HEUER authority and collector Jeffrey M. Stein’s account on the events leading to the creation of the world’s first self-winding chronograph is among the most informative pieces written about certain aspects of the subject. The article’s title, Project 99 – The Race to Develop the First Automatic Chronograph, refers to the codename of the development program by Heuer, Breitling, Dubois-Depraz and Buren (which was bought by Hamilton in 1966, while the project was ongoing). It is thought of the group was competing against unknown entities at the time — meaning it did not know who else might have been building an automatic chronograph, later revealed as Zenith and Seiko — and so had to operate covertly.
As its title suggests, the piece focuses on Heuer and company’s program, tracing the development of the “Chronomatic” movements. It reports that Dubois-Depraz had to develop from scratch the chronograph module that would be fitted to the base Buren movement — which needed only minor modifications so it could accept the module. For their part, Heuer and Breitling had to design the new cases and dials, which would house the movement, as well as lay the groundwork for the eventual mass production of complete watches. By which time, the plan was for Heuer and Breitling to put the Buren movement and Dubois-Depraz module together, then encase this to produce the finished watches.
By late 1968, the Chronomatic group had produced 100 prototypes of automatic chronograph watches — not just movements — divided between Heuer and Breitling with 40 pieces each, and Hamilton-Buren and Dubois-Depraz getting 10 each, according to Stein’s account. It continued that Zenith, then partnered with Movado, announced on January 10, 1969 that it had beaten the Chronomatics to the draw. It was a move said to have disappointed the Heuer contingent as it believed Zenith merely had a few prototype watches, and was far from mass-producing these.
In any case, on March 3, 1969, during simultaneous press conferences in New York and Geneva, the Chronomatic group revealed pre-production models of its automatic chronographs. Garnering generous acclaim from the press — the March 1969 issue of the Swiss Watch and Jewelry Journal’s international edition screamed on its cover “3 Swiss Firms Working In Secret Launch The Watch That Did Not Exist Before: The Self-Winding Chronograph” — the Heuer team the following month promptly displayed “dozens of pre-production samples of Chronomatic watches” at the 1969 Basel Fair, according to Stein’s historical report. The watches came in various guises, which the report identified were from Heuer, Breitling and Hamilton.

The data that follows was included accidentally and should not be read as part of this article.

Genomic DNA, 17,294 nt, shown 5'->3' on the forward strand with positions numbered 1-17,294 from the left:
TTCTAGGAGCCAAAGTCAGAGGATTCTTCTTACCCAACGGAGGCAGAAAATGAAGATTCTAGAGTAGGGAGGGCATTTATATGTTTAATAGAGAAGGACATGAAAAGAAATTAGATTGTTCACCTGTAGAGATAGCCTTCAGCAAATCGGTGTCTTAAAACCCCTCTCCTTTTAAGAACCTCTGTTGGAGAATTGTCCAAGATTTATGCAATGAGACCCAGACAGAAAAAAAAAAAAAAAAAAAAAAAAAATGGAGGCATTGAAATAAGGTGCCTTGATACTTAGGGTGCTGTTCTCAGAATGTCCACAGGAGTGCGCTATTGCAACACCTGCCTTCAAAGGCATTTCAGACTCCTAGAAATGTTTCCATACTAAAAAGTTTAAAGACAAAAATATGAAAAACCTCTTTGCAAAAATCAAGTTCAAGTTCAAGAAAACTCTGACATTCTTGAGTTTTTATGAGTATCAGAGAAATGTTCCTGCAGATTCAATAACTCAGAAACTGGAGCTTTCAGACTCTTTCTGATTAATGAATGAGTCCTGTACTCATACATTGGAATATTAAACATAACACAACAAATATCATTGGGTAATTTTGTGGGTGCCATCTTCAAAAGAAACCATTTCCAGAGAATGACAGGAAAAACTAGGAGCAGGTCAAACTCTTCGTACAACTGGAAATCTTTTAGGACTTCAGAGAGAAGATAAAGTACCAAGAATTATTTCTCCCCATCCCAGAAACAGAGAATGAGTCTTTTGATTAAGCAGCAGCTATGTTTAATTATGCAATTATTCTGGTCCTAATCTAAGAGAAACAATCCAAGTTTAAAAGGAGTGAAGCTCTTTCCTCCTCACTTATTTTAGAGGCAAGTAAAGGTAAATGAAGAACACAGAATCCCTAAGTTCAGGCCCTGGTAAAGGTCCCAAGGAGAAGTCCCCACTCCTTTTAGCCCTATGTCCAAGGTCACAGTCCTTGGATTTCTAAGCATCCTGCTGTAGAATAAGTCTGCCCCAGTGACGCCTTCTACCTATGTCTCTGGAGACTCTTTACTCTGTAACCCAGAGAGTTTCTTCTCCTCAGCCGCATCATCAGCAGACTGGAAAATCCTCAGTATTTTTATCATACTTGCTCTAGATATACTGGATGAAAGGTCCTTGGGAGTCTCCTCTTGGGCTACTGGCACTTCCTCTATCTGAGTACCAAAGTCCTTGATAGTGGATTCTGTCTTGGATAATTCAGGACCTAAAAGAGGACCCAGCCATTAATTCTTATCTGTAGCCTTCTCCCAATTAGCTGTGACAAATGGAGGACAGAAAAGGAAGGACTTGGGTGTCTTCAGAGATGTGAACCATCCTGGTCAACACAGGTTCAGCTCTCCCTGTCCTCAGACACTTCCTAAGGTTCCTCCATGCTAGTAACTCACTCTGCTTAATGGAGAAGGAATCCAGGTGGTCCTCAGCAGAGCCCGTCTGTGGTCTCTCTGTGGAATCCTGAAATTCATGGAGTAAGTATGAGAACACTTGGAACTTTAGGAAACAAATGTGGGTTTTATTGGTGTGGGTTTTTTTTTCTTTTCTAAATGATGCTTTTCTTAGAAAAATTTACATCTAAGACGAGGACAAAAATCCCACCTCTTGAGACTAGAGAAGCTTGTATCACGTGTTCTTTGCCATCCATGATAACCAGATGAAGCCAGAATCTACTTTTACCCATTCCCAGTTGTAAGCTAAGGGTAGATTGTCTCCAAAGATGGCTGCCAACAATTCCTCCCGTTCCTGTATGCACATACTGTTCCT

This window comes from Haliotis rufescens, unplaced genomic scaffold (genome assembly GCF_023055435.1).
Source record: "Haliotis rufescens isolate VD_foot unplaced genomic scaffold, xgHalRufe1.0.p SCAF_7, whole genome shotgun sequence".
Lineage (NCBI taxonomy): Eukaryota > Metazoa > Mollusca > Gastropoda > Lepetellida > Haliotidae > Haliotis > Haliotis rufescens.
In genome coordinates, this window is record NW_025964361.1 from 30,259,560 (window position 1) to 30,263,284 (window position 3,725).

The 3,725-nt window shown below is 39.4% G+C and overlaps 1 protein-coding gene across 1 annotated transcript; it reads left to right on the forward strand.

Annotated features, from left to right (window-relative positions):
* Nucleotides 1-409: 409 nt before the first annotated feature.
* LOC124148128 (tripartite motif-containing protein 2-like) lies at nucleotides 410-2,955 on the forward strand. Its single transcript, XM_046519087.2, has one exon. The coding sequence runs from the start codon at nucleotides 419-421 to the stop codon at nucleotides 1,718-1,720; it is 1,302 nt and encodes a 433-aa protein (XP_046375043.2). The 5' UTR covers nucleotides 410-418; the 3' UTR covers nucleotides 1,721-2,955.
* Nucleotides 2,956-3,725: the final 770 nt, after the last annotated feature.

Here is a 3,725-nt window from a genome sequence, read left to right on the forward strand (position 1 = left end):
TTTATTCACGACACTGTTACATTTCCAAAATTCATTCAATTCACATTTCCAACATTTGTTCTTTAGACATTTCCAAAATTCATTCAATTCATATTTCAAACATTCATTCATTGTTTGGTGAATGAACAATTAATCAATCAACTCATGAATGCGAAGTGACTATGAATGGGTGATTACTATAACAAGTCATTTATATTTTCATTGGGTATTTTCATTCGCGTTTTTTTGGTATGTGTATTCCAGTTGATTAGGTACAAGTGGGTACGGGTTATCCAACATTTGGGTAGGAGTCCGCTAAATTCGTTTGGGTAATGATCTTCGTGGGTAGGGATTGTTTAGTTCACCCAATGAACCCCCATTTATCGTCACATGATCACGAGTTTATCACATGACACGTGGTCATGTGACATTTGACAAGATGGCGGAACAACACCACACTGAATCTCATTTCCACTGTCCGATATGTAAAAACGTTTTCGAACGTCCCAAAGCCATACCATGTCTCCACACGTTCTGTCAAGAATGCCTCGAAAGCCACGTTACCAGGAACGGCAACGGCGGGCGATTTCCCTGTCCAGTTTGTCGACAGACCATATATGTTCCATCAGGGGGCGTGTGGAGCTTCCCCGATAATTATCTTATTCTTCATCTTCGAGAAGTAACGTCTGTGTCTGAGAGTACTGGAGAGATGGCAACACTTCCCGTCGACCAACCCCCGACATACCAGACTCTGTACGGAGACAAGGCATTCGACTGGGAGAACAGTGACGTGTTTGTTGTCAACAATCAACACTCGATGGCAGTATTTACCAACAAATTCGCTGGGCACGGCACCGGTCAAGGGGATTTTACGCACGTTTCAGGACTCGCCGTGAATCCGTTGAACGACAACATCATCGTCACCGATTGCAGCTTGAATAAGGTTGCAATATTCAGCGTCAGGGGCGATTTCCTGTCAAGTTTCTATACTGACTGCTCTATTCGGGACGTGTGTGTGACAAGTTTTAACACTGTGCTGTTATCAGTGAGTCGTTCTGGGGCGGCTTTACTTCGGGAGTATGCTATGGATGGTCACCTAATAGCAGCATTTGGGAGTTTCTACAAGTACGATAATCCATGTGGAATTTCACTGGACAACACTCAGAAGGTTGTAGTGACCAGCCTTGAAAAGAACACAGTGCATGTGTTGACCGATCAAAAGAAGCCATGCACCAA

For Heuer, introduced were the Autavia, Carrera and Monaco, all of which spun by the new cal. 11 — the automatic chronograph movement readily identified by a winding crown on the left, two chronograph pushers on the right. A star was born.
To celebrate this milestone, TAG Heuer (as the brand has been called since 1985) is focusing on the 50th birthday of the Monaco. It just announced that a limited-edition model of the original will be launched in several events in Europe, the US and Asia all throughout this year. A new book, titled Paradoxical Superstar, that documents the history and technical highlights of the Monaco will also be available in TAG Heuer boutiques starting in May.
The book’s title already reveals much about the Monaco; even TAG Heuer now admits that consumer reaction toward the watch was “less than enthusiastic” at the time. But because the cal. 11 powering it was celebrated, the lukewarm reception, according to TAG Heuer, can thus be attributed to the watch’s radical design — it was marked by a metallic blue dial, red and light blue hands, a square case and the yet-to-be iconic left-hand crown.
“We wanted to create an outstanding and innovative product, something avant-garde,” says TAG Heuer’s honorary chairman, Jack Heuer, who was instrumental in bringing the Chronomatic movement and Monaco to life. “When I saw the square case, I immediately knew it was something special. Until then, square cases were only used for dress watches because it was not possible to make them water- resistant. We went forward with this unconventional design and negotiated the exclusive use of this revolutionary case for the Monaco wrist chronograph.”
From that juncture, the Monaco was linked — inextricably these days — to motor racing, which Heuer had always been deeply involved with anyway. Certainly, bearing the name Monaco did not hurt either.
Turning into a celebrity wrist wear further paved the way for the Monaco’s legendary status. The watch, in 1971, enjoyed equal star billing with Steve McQueen in Le Mans the movie.
Makeovers also helped keep the Monaco perennially interesting. At one point it was even cloaked in a black anodized case. But the first chapter of the Monaco’s story ended as the 1970s drew to a close. In 1998 though, the Monaco was rebooted via a model inspired by the original. Its appeal has not waned since.
To think that Jack Heuer, CEO of the brand during the Monaco’s conception, apparently was not exactly a fan of the watch’s design — well, initially, at least. But then he also believed the technical innovations the cal. 11 boasted of deserved a package no less progressive.
Fifty years on, history proves the Monaco provided exactly that.